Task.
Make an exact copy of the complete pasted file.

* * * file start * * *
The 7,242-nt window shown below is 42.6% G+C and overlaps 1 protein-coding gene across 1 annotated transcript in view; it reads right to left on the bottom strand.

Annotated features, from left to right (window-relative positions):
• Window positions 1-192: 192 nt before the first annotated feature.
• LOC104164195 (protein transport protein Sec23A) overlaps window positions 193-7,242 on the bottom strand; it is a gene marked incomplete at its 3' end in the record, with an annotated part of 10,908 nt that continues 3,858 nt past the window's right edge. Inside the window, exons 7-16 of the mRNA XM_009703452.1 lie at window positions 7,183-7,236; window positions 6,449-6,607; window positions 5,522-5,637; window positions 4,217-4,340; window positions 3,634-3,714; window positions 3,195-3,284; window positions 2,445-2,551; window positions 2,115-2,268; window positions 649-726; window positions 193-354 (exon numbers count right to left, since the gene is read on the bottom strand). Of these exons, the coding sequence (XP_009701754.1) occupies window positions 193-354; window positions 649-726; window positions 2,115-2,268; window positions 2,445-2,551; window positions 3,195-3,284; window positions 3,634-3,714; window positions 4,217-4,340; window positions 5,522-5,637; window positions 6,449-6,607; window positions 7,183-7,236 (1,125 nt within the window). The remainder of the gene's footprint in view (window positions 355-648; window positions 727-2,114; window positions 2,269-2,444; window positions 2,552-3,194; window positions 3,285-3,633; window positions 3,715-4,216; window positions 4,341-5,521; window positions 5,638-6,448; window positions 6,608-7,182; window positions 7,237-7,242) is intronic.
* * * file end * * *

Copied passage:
The 7,242-nt window shown below is 42.6% G+C and overlaps 1 protein-coding gene across 1 annotated transcript in view; it reads right to left on the bottom strand.

Annotated features, from left to right (window-relative positions):
• Window positions 1-192: 192 nt before the first annotated feature.
• LOC104164195 (protein transport protein Sec23A) overlaps window positions 193-7,242 on the bottom strand; it is a gene marked incomplete at its 3' end in the record, with an annotated part of 10,908 nt that continues 3,858 nt past the window's right edge. Inside the window, exons 7-16 of the mRNA XM_009703452.1 lie at window positions 7,183-7,236; window positions 6,449-6,607; window positions 5,522-5,637; window positions 4,217-4,340; window positions 3,634-3,714; window positions 3,195-3,284; window positions 2,445-2,551; window positions 2,115-2,268; window positions 649-726; window positions 193-354 (exon numbers count right to left, since the gene is read on the bottom strand). Of these exons, the coding sequence (XP_009701754.1) occupies window positions 193-354; window positions 649-726; window positions 2,115-2,268; window positions 2,445-2,551; window positions 3,195-3,284; window positions 3,634-3,714; window positions 4,217-4,340; window positions 5,522-5,637; window positions 6,449-6,607; window positions 7,183-7,236 (1,125 nt within the window). The remainder of the gene's footprint in view (window positions 355-648; window positions 727-2,114; window positions 2,269-2,444; window positions 2,552-3,194; window positions 3,285-3,633; window positions 3,715-4,216; window positions 4,341-5,521; window positions 5,638-6,448; window positions 6,608-7,182; window positions 7,237-7,242) is intronic.